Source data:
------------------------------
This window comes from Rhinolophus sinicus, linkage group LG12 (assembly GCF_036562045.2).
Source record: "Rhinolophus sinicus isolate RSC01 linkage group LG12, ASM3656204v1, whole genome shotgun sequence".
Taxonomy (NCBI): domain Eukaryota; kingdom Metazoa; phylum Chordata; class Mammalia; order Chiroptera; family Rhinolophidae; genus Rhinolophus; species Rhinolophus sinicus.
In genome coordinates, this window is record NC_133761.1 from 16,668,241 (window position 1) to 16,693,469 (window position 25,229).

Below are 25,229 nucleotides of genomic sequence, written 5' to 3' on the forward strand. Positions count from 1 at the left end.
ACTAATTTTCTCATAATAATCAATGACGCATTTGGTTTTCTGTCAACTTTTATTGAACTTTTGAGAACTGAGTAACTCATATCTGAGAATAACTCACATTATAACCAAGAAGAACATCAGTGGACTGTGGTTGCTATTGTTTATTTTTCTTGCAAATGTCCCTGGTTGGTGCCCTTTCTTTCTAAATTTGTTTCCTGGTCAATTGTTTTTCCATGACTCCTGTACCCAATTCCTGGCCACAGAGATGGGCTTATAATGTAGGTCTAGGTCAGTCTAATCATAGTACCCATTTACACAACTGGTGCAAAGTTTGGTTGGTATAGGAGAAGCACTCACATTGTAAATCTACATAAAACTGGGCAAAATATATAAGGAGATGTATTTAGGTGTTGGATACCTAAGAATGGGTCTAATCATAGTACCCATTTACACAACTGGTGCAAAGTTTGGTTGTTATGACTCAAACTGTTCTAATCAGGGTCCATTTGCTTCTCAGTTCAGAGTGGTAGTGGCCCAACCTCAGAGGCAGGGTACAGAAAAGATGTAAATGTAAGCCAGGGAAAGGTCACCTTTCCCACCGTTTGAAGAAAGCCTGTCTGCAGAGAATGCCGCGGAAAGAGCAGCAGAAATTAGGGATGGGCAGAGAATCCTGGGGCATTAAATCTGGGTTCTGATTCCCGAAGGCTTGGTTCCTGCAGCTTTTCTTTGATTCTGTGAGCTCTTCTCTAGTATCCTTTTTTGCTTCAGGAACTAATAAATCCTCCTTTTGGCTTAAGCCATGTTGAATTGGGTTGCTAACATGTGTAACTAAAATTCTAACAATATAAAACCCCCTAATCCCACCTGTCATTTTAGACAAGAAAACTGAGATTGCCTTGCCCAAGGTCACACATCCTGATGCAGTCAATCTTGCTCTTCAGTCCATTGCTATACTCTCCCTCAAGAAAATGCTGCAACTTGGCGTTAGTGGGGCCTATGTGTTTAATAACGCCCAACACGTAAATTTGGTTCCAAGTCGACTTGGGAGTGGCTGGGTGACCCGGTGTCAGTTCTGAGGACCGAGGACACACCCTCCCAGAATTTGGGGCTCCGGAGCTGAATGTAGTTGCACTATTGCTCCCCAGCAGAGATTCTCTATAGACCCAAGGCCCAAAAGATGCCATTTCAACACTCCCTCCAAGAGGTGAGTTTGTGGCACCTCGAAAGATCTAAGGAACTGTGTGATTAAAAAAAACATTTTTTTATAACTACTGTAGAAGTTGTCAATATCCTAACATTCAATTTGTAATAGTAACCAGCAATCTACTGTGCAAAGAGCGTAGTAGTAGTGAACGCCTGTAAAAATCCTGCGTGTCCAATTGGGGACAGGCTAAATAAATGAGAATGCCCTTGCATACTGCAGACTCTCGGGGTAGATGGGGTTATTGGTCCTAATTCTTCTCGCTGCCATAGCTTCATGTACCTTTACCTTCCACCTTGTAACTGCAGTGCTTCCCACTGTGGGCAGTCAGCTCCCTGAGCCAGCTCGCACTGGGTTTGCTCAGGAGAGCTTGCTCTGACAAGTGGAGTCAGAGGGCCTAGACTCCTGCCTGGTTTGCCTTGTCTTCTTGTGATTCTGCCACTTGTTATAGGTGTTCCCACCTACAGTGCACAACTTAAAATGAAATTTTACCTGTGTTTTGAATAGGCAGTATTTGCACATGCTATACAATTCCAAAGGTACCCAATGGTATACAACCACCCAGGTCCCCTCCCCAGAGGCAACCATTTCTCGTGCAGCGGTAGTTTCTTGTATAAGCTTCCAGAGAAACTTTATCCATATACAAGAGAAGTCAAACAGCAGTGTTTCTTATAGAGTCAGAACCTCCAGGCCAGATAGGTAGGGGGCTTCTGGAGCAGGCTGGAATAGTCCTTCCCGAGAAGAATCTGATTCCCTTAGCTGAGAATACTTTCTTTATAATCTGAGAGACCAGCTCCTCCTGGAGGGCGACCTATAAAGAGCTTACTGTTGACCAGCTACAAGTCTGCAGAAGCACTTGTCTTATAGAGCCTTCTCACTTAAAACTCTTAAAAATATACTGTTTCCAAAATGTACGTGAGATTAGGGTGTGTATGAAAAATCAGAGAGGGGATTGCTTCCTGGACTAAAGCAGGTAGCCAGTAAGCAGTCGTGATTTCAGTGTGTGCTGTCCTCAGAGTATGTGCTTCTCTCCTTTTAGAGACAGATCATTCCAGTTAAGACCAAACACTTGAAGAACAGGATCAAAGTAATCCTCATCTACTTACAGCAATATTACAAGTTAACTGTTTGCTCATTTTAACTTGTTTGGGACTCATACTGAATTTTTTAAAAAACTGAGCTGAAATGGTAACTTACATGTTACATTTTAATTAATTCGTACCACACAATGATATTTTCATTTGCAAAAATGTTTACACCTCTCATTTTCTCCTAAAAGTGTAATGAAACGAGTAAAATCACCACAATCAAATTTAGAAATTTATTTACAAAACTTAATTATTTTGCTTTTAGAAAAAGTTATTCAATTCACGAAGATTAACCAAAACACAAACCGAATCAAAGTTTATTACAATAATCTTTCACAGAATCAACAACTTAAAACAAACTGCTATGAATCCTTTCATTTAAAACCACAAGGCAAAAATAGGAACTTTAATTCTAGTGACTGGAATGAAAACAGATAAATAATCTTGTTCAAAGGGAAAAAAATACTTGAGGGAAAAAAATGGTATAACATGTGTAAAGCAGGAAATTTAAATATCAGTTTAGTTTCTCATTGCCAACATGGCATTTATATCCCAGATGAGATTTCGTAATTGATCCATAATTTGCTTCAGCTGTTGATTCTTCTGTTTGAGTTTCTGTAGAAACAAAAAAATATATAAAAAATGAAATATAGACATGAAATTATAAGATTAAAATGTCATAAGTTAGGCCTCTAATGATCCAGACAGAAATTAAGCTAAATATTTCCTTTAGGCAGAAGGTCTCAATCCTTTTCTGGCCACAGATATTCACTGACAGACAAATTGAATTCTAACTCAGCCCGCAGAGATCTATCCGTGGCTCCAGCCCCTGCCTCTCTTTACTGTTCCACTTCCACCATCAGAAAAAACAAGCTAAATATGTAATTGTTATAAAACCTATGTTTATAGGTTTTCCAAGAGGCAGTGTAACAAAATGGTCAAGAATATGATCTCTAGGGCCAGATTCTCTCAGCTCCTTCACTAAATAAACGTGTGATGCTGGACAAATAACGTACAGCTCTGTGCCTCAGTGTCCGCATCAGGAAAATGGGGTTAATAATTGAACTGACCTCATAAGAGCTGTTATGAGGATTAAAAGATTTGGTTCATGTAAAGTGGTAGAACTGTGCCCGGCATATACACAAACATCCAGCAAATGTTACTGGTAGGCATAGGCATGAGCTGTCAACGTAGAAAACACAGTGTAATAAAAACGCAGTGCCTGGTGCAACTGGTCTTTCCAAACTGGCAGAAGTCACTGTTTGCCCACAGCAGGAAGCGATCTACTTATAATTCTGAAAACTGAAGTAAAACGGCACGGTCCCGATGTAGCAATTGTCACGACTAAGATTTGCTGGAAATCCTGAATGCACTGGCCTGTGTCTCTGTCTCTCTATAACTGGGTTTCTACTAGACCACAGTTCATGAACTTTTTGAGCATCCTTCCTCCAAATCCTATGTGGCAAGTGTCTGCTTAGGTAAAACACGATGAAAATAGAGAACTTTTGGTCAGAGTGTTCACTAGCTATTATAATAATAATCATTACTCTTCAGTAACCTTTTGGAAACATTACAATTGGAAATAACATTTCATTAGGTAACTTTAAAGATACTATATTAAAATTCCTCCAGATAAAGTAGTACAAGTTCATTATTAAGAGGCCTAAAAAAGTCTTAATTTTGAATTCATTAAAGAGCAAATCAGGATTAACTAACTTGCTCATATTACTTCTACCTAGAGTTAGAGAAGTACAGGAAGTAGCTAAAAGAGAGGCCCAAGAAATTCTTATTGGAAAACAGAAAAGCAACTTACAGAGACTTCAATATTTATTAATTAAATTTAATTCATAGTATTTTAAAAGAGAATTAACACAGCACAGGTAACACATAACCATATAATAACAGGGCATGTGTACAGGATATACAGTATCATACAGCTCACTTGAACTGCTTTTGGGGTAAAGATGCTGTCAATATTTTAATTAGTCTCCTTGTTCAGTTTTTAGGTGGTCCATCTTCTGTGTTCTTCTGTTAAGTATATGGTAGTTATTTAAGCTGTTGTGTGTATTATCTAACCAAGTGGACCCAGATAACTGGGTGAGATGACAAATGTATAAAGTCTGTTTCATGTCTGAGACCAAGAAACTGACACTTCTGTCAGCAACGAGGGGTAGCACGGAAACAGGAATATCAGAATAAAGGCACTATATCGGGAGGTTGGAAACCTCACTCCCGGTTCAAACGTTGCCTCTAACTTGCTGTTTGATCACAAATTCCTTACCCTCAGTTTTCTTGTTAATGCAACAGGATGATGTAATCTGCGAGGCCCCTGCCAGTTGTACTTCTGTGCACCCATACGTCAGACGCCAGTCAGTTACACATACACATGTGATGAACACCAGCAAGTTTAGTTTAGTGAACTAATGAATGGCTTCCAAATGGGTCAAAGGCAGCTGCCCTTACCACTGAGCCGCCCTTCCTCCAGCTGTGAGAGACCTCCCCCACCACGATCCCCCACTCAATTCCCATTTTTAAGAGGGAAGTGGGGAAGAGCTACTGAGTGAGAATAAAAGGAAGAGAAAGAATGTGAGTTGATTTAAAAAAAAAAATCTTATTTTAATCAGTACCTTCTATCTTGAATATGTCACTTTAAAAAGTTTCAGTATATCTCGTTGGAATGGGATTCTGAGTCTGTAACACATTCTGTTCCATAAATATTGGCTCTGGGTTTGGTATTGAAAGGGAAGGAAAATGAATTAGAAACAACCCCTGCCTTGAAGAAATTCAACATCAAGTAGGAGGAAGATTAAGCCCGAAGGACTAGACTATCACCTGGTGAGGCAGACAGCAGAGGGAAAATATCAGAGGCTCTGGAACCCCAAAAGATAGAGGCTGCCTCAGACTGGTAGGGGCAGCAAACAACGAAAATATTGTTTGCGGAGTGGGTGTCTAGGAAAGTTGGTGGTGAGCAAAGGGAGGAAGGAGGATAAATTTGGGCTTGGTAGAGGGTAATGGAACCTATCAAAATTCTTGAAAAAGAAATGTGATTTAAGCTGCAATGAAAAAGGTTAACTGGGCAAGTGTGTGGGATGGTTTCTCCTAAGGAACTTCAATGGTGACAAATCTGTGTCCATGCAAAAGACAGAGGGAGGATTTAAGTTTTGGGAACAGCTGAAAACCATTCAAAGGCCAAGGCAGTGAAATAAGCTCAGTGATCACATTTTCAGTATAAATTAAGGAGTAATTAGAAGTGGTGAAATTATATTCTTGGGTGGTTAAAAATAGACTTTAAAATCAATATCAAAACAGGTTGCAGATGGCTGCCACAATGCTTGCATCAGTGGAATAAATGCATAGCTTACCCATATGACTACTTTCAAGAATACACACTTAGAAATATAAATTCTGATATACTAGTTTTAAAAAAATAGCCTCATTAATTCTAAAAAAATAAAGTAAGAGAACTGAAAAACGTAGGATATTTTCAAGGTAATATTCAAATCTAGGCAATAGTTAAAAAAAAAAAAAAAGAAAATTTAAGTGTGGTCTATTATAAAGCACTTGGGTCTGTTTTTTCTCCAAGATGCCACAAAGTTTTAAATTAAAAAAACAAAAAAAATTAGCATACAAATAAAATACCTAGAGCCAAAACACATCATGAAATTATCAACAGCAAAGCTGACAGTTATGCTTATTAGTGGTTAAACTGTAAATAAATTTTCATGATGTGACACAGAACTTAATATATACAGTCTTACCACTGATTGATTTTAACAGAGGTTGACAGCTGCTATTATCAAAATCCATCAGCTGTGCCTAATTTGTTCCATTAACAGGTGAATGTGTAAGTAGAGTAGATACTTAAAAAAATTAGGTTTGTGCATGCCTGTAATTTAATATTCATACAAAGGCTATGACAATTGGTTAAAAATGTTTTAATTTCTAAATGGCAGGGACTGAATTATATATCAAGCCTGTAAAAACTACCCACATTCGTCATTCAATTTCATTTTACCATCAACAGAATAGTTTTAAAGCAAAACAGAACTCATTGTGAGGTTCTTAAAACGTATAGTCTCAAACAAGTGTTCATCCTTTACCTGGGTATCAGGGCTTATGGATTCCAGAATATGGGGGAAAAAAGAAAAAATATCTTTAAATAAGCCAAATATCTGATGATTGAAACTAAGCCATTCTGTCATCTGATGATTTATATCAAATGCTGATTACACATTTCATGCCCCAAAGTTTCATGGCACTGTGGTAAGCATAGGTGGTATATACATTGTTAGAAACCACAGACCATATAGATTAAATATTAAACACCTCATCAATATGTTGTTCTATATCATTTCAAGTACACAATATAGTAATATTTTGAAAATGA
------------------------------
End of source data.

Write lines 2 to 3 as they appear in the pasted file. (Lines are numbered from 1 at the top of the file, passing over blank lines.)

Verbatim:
Source record: "Rhinolophus sinicus isolate RSC01 linkage group LG12, ASM3656204v1, whole genome shotgun sequence".
Taxonomy (NCBI): domain Eukaryota; kingdom Metazoa; phylum Chordata; class Mammalia; order Chiroptera; family Rhinolophidae; genus Rhinolophus; species Rhinolophus sinicus.